Something for Nothing: Korean Contemporary Art after Democratization
The year 1987 marked a historical change in the realm of politics and economy on the Korean peninsula. Achieving both democratization and industrialization, the peninsula transformed itself into what president Kim Young-Sam called Shin Hanguk [New Korea]. Overcoming an age of repression during the authoritarian regime of Park Chung-hee and Chun Doo-hwan, liberation ushered in changes not only in politics, but also economics—not to mention the art world. During the 1970s and ‘80s, two opposing practices faced off in the Korean art world: Korean monochrome painting, usually known as Dansaekhwa, and Minjung art, which was supposed to represent social reality in realistic painting. For two decades, the conflict between abstraction and representation, or modernism and realism, dominated the Korean art world and its politics—as did similar debates in literature. The artistic production consisting of two completely different spheres divided by Dansaekhwa (modernist) and Minjung art (realist) was starting to collapse by 1987. Around that time, a new generation of artists started to produce other forms of work that followed neither Dansaekhwa’s silent abstraction nor Minjung art’s politics of representation. This paper will examine the works of this new generation of artists, who mainly presented their works after 1987. Focusing on the works of three artists(Lee Bul, Kim Beom, Choi Jeong Hwa), this paper will investigate how works of art have been produced in a specific historical space after the democratization of South Korea.

Outernational Curating and Regional Networks: Asia as an Example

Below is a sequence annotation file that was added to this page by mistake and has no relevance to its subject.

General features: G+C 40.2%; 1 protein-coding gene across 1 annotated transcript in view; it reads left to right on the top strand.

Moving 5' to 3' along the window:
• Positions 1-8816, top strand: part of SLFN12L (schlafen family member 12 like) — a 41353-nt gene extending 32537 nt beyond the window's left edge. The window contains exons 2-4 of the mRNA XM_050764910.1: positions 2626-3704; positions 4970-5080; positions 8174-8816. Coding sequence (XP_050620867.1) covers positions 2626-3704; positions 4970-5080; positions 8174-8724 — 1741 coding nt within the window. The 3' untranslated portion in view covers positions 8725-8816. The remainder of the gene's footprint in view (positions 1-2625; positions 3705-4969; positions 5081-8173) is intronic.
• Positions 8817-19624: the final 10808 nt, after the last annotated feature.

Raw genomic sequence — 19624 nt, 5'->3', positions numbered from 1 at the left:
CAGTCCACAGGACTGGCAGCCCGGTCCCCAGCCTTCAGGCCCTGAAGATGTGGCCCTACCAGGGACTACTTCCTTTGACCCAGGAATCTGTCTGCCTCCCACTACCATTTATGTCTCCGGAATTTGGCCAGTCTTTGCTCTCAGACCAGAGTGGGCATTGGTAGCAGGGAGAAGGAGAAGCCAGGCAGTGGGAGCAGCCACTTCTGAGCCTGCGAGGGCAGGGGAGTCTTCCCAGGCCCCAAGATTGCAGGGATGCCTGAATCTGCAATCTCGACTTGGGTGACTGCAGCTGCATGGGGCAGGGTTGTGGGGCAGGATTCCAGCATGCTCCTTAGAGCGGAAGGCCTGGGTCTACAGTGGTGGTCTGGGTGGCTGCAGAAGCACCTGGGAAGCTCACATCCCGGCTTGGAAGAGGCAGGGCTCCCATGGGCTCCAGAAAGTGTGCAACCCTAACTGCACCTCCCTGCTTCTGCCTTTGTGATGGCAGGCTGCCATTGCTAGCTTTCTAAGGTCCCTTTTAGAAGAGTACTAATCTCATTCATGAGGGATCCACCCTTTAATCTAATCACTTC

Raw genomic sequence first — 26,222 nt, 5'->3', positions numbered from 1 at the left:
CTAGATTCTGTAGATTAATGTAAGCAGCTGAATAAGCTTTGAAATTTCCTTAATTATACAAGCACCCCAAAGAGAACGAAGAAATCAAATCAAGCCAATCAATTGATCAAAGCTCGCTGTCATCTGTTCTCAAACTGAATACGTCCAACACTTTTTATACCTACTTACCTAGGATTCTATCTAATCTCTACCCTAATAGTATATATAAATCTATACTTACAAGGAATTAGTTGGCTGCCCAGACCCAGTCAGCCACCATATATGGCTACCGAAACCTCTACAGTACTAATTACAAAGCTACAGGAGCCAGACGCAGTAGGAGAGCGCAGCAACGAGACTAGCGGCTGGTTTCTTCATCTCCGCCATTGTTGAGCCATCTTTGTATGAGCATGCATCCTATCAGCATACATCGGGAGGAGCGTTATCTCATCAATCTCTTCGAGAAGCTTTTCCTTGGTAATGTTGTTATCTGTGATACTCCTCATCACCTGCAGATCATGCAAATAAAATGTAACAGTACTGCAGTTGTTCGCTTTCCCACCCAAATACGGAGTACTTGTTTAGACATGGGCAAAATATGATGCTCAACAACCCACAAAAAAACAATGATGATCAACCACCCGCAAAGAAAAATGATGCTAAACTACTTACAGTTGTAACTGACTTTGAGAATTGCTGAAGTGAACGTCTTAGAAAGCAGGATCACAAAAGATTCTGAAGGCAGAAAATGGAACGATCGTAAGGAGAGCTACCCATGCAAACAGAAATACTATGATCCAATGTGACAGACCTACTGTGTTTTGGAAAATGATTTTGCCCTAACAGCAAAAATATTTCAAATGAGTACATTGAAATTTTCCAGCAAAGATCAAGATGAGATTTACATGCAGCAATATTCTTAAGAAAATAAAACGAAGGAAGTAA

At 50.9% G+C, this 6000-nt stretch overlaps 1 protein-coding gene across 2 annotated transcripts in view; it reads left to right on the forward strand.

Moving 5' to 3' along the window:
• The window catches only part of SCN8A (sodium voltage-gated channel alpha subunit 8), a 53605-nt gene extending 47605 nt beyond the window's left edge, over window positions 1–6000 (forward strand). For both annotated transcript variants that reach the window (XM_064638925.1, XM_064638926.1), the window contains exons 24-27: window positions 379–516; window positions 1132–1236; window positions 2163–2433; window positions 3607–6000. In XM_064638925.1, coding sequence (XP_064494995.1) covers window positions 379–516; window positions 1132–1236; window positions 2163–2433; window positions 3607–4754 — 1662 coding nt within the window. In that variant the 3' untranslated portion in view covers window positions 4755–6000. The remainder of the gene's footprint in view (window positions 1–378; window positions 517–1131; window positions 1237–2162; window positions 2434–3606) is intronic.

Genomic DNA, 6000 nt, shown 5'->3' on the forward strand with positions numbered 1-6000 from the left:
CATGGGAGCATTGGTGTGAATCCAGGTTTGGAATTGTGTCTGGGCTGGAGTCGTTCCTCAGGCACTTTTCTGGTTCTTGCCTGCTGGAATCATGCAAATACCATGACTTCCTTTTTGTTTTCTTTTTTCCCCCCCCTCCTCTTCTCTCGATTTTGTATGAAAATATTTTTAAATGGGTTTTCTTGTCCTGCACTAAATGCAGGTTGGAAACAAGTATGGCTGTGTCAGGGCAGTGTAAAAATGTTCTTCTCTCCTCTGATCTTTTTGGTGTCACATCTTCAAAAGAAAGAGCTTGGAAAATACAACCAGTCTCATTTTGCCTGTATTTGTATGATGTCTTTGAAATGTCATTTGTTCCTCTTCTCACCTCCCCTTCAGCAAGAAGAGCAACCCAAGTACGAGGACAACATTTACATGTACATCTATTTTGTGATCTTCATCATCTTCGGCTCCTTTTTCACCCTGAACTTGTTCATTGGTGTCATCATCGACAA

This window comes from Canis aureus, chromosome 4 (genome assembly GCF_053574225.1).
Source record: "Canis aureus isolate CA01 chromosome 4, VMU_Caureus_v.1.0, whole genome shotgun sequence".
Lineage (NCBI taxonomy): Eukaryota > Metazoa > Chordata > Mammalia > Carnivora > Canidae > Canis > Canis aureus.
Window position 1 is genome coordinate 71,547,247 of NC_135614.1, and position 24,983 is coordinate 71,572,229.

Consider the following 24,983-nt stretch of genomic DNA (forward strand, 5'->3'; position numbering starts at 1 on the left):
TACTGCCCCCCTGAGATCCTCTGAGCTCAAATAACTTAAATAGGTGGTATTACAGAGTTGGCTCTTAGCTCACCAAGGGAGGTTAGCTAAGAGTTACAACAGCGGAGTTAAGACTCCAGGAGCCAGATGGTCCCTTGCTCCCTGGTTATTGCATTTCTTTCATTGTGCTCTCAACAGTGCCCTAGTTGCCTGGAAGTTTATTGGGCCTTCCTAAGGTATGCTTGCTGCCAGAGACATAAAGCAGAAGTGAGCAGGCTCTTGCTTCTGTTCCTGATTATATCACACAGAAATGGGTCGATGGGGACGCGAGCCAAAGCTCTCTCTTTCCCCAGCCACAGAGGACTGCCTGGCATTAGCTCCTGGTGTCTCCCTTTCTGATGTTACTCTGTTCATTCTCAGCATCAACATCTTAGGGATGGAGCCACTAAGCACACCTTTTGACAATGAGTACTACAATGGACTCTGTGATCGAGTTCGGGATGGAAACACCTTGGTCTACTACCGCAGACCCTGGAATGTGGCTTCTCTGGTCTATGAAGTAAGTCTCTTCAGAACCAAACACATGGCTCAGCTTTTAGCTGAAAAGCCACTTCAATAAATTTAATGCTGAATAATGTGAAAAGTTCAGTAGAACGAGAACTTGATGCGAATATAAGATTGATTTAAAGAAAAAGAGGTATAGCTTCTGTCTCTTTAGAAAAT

This paper will cover reflections on curating “outernationally”, or what British historian Paul Gilroy describes as the spaces of the counter-cultures of Modernity. Beginning with the under-recognized contemporary exchanges of cultural discourse and materials between artists in the Caribbean, I will describe experienced problems of such regional exchanges due to colonial and neoliberal networks and infrastructures including privatized airlines and shipping companies that do not allow for direct or economic flows. Yet within such regional networks of artists, curators and practitioners, there are moments of solidarity which can be found online or through independent, outernational art institutions and individuals. Such a network will be realized, for example, at the Mishkin Gallery, City University of New York in 2021 with an upcoming project titled Sound Meridians: Counter-Mapping Through Sound (Taiwan, Indonesia, the Philippines and Malaysia). The exhibition, conference and publication will be organized by artists and curators throughout Asia and will move between continents and national borders. Sound Meridians will travel and create spaces for exchange of unique sound cultures, exemplifying solidarity among local researchers and practitioners across Asia and beyond